Uncle Jed’s Barbershop is a soul-stirring musical that tells the story of Sarah Jean Carter and her Uncle Jed – the only black barber in 1928 Monroe County, Arkansas – who has a dream of one day opening his own place of business. Flavored by the atmosphere, language, and music of mid-century America, the show is a celebration of hope, love, work, faith, and the power of dreams that never grow old.
Fourteen years in the making, the creation of the musical is a similar celebration. Based upon the award-winning book by Margaree King Mitchell, Uncle Jed’s Barbershop features music and lyrics by David Wohl, book and lyrics by Kenneth Grimes, choreography by Cleo Parker Robinson, musical direction by Michael A. Williams and is directed by Susan Einhorn.
I spoke with David Wohl about the production as he and the crew prepare to launch an extended run at Denver’s Cleo Parker Robinson Dance Theater, beginning September 26.
How did you first get involved with Uncle Jed’s Barbershop?
I discovered the original book (same title) while visiting an exhibit on illustrations from African American children’s books. At the end of the exhibit, there was a room of books from which the illustrations came, and I began to read them. The story and illustrations of Uncle Jed’s Barbershop stirred an emotional response from me, and I immediately perceived the potential for a full length family musical based on the story.
Can you talk about the collaborative process on this project?
Ken, Susan and I began to sketch out the plot of the show, filling out the story, creating new and important characters and situations. Over a number of iterations of the show, things that worked – and which did not work – revealed themselves, and script and songs were modified accordingly. I kept a musical and lyrical journal of ideas, motifs, harmonies, potential dramatic moments, etc., that I could refer to.
How do you describe the show and the music?
This is a show whose family, community, and generational story lines and dynamics tell a powerful and moving universal story for all people of all times. The music is theater music that is both eclectic and “rooted.” Influences include blues, spirituals, romantic music, gospel, Motown, country, and so forth. The main purpose of every musical number is to advance plot and to continually fill out the inner lives of the characters, in a way that lyrics and script (the “book”) can’t do. That is how I approach all the music (and lyrics) that I write.
Can I assume it’s always lyrics first?
Sometimes we start with a lyric, sometimes with a melodic or rhythmic concept. Always, it is with character and situation in mind. As a composer, I often hear a beat and musical pacing prior to writing a lyric, and so I’ll improvise or write some ideas. Other times, I’ll wait for the lyric to make sense, and then marry it to the musical concept later. Usually, the music leads the lyric by a little bit, especially once the general concept and structure of a song feels right.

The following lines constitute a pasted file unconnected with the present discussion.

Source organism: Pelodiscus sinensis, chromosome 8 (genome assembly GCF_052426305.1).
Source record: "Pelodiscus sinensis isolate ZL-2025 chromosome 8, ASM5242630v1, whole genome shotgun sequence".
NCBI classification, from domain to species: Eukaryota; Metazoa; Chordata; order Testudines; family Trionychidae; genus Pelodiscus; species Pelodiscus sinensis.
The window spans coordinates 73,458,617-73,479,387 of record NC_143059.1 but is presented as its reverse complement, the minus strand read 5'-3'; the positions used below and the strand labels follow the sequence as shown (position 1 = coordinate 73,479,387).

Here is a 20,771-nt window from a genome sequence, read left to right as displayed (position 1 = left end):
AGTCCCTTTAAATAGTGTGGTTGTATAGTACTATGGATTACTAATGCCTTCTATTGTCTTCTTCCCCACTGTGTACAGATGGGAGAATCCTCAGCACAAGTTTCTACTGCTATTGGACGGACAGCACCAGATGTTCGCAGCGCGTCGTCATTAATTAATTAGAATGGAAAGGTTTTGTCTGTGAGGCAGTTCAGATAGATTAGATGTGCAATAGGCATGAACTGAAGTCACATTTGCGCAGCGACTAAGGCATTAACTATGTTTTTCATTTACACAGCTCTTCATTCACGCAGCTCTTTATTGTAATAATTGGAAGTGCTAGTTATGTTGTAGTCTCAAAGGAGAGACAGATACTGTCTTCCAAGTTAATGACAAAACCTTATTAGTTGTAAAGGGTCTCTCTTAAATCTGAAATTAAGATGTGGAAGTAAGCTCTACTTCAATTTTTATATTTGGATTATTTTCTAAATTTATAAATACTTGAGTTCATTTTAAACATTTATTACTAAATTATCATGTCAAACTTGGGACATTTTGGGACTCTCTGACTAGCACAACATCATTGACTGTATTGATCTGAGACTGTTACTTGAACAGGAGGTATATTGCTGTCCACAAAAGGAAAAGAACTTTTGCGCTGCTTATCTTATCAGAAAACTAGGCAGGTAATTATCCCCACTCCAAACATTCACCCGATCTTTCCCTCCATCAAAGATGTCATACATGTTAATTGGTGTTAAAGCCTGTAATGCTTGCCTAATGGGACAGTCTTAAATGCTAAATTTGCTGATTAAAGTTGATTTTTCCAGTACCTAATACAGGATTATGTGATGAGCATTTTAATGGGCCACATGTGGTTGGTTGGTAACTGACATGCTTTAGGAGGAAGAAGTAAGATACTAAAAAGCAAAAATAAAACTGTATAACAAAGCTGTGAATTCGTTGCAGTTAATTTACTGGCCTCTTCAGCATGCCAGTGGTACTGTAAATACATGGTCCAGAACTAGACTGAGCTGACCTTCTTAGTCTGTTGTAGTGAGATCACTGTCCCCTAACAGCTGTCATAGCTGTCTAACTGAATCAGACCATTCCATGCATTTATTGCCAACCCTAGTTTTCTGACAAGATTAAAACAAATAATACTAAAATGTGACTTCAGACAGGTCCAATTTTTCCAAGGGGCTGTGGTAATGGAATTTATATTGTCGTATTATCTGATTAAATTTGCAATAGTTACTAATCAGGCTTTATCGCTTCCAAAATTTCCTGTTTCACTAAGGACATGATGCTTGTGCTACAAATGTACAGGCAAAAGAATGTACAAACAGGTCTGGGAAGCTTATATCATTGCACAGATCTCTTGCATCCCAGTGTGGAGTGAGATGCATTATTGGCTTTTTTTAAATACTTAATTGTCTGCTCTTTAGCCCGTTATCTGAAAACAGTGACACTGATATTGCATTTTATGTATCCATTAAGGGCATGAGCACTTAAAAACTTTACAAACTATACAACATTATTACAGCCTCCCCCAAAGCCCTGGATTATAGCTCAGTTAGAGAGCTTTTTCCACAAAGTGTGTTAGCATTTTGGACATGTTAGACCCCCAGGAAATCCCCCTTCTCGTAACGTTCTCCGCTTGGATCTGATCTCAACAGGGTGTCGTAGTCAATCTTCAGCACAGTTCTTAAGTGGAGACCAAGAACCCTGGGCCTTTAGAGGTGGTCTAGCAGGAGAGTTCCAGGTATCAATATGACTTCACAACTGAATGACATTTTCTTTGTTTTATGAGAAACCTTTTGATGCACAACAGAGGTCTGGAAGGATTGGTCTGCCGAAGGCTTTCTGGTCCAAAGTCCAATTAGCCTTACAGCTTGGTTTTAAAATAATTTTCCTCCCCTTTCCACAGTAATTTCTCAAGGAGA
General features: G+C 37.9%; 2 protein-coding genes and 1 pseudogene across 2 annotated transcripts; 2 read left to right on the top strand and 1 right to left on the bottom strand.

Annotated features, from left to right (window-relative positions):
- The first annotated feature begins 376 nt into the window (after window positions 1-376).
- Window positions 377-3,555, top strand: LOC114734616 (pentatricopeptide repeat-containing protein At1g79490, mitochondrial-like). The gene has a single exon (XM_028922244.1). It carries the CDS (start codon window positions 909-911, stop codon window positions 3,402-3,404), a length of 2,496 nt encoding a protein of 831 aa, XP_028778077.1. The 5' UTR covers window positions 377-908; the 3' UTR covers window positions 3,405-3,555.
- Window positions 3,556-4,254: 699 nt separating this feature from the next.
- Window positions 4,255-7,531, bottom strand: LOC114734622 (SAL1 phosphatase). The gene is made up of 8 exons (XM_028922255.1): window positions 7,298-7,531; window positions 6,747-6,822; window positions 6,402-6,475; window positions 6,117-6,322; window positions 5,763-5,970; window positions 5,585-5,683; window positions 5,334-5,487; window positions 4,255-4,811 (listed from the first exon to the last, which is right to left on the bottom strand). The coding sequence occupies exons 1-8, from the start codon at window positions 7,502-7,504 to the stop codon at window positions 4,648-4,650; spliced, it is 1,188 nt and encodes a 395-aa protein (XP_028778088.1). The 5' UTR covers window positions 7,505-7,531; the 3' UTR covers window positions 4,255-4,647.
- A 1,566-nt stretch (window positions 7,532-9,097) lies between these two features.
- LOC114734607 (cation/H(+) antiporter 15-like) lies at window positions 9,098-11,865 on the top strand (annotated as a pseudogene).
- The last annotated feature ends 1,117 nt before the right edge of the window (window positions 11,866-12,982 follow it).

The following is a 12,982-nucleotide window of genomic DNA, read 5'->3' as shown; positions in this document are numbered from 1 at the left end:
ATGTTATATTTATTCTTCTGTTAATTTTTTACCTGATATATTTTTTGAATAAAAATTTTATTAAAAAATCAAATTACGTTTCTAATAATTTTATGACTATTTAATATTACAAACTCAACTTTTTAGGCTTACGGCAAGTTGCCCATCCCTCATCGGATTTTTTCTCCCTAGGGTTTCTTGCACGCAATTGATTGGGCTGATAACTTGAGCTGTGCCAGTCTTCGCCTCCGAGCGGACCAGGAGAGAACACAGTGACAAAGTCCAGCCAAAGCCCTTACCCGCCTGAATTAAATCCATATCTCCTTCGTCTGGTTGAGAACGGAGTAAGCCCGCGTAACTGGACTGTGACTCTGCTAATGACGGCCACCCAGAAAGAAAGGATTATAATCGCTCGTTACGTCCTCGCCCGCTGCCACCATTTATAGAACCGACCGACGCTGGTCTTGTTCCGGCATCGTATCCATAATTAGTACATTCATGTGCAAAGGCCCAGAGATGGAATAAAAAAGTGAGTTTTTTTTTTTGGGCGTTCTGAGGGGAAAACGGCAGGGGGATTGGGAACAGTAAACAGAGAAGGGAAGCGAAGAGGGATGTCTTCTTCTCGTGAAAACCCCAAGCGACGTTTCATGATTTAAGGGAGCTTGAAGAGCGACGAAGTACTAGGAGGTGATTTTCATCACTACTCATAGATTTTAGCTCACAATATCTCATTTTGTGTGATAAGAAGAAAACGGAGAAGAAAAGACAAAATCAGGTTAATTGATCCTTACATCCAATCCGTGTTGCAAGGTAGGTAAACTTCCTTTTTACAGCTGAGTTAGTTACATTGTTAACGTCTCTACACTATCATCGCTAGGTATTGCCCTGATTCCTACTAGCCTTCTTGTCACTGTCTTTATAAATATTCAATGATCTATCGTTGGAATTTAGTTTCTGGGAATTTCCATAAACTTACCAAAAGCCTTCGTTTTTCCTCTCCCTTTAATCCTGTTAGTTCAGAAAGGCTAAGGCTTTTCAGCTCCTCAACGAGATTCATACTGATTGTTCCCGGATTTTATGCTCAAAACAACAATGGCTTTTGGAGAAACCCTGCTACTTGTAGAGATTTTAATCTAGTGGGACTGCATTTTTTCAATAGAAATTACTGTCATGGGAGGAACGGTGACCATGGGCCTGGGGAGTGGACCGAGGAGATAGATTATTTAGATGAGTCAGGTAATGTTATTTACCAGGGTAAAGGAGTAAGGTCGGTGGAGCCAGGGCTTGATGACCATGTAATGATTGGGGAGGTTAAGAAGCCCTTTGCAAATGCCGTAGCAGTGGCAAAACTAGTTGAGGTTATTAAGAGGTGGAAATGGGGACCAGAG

What about your personal workflow? To you compose at the piano? If so, at what point does Finale enter the equation?
I compose in my head and at the piano. Finale enters the equation once the overall harmonic and melodic structure is established, and I need to get my ideas in written form. The orchestrations follow, naturally, and are continually revised through the rehearsal process.
What is the instrumentation for the show?
Piano/organ, bass, drums, fiddle, guitar/banjo, reed tripler (sax, clarinet, flute), trumpet, trombone. We have 14 actors in this production, and so the vocals are SATB, with moments of 5-6 different parts.
While I understand this is the first fully produced version of the show, I understand it has been a labor of love for some time. Has the music evolved a lot?
Yes! The music has evolved and grown and matured. Songs that always worked have remained. A number of new songs replaced others that were taken out. Lyrics were tweaked, as we understood the characters and the emotional arc of the show better and better. I think I “felt” the singing much better, too, as the years went on, and let go of my “piano” mind a bit. This really allowed the score to soar and fill out more!
Can you describe some of the ways you use Finale to create notation specific to musical theater, or specific to your particular needs?
One doesn’t write a musical; one re-writes a musical. So, you need software that allows you to do that. Certain features in Finale are great for quick changes in sections (meters, tempi, articulations, etc.) And, the syncing of Parts with the score is quite good.
I’d like to thank David for taking time out from his preparations to speak with us, and look forward to seeing the show later this month.
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The “Uncle Jed’s Barbershop” cast photo, with Ken Prymus in the center, is by Jonathan Slaff